Indeed, it’s hard to match this version of Sarver with someone who repeatedly used the N-word despite being told he shouldn’t use it in any context and told the story at a business meeting last year about blowjobs. And that is precisely the point.
Robert Sarver is not a caricatured racist like Donald Sterling. He is a modern fanatic, better at hiding his feelings. He stands for the right things, he hires the right people. When shit hits the fan, a black executive like James Jones can be a reliable character witness. Even as the evidence piled up, Sarver defended himself with the fervor and fury of a man who had been wrongly accused. As Love sports when he doesn’t love you back: Dilemmas of the Modern Fan As his chapter on troubled owners reminds us, Sterling was also quick to defend himself when called a racist, pointing to the salary he paid Black Clippers players: “I support them and give them food, clothes, cars and houses.”
Nobody fell for it. But Silver seems to believe that Sarver can redeem himself, although he only shows remorse when necessary. He could have submitted to the ESPN investigation and agreed to an interview. Instead, the Suns went on the attack smearing reporting before the story even came out. In 2011, he scolded an employee for not being more visible in a tribute video to former Suns chief executive Rick Welts, which made her cry. He could take some responsibility for his actions. Instead, he met with her a week later, made her cry again, and blamed her for her reaction, wondering, “Why do all the women around here cry so much?” He could listen to his colleagues who tried to explain why he shouldn’t say the H-word in any context after he did it the first, second or third time.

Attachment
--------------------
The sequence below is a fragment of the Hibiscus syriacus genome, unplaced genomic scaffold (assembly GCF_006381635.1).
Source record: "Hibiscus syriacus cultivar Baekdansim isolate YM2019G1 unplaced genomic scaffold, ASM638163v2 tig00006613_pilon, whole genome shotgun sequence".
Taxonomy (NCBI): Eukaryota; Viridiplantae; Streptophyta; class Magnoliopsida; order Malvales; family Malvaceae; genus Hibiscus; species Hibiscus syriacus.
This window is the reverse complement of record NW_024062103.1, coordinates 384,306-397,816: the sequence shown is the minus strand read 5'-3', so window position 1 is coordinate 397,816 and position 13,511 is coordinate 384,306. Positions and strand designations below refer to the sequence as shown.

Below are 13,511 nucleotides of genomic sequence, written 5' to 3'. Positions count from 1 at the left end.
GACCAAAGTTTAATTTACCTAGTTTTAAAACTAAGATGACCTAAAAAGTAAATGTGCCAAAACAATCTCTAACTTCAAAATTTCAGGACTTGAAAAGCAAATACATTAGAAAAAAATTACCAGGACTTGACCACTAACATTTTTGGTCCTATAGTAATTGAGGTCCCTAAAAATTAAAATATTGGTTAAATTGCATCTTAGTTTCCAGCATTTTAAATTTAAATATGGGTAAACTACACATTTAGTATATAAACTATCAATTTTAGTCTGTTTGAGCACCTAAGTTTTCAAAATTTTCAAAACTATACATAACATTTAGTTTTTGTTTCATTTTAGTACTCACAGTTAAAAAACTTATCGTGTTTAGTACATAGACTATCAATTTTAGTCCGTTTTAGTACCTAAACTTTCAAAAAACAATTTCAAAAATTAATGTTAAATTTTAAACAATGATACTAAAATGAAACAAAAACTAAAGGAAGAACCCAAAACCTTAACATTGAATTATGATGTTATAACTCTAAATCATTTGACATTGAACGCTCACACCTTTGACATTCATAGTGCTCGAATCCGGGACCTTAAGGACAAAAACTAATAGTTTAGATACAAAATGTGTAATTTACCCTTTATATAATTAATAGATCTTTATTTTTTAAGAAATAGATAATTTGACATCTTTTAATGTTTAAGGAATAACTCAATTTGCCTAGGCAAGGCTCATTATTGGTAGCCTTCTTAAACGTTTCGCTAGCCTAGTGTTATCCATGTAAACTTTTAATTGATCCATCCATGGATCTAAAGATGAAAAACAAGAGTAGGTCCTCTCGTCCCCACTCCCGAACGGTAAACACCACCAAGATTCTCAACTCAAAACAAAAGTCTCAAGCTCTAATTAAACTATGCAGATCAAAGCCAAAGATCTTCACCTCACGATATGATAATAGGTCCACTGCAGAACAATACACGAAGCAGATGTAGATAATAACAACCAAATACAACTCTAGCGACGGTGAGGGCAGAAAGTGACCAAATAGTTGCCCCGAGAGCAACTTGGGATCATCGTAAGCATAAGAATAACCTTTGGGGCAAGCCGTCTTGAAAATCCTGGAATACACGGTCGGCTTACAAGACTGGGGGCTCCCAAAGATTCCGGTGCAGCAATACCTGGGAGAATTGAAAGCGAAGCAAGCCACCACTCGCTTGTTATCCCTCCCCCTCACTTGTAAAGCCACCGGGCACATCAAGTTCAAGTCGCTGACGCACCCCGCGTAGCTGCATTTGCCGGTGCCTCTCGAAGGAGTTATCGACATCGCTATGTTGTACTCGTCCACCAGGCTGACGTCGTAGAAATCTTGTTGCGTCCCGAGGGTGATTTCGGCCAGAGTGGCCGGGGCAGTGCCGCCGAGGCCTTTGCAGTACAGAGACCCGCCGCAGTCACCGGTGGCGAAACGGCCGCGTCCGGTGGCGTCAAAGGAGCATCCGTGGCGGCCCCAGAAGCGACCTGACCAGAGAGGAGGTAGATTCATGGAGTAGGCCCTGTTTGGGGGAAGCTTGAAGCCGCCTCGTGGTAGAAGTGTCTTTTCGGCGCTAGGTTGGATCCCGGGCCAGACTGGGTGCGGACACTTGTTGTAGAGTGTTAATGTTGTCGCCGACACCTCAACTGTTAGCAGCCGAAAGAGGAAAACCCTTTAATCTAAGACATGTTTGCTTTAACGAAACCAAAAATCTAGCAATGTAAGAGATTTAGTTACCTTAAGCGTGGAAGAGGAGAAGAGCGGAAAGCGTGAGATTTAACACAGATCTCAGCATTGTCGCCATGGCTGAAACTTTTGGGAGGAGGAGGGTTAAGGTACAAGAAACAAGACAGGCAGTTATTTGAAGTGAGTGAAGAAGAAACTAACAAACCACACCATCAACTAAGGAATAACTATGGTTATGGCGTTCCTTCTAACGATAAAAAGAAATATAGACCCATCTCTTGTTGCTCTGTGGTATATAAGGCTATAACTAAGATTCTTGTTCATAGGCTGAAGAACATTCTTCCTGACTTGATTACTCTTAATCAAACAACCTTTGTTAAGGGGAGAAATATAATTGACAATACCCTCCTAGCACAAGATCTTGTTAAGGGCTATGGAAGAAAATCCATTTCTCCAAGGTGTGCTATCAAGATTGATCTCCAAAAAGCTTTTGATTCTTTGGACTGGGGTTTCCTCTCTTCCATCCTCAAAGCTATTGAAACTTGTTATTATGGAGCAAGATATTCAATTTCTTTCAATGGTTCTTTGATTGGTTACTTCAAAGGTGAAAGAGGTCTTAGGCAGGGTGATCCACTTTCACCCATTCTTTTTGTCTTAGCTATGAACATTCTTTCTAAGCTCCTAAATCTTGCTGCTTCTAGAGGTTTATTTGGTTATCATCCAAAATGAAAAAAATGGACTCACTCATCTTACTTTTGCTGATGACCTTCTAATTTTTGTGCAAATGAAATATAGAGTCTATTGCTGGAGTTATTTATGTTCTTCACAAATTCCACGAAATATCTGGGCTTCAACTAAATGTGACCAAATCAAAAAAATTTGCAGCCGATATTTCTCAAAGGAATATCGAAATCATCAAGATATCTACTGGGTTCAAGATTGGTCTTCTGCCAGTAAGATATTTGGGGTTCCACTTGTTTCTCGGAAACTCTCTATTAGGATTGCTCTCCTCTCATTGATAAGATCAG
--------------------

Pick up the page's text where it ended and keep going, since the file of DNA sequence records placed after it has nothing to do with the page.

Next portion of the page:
Even his apology on Tuesday following the investigation was inconsistent, starting with “good leadership requires accountability” as if he was participating in a joke, taking “full responsibility” for what he did while “disagreeing” .[ing] with some details of the NBA report.”
When it comes time for him to shut up and listen, Sarver is on the defensive, because he’s more concerned about being accused of racism than actually being a racist. If Silver wants the league to be on the right side of this divide, he should listen to people who have spent years sometimes a all my life, learning to distinguish between the two.
“This is just a slap in the face and it shows us that the league is not really about diversity, equality or inclusion,” said one former Suns employee. ESPN. “I am grateful to have received confirmation after being told that I am crazy, a bitch and dramatizing. It definitely lets me breathe a little. But I’m angry. The League let us down when they had the opportunity to uphold its values.”
It is worth remembering the chilling lines of another former employee from the original ESPN story: “It ruined my life,” she said. “I thought about suicide.”
Everyone who worked for Sterling knew who he was. But Sarver’s track record, his inconsistent behavior, his attempts to minimize and distract himself, put confusion on top of the pain. A year from now, Suns employees shouldn’t be guinea pigs in his self-improvement project.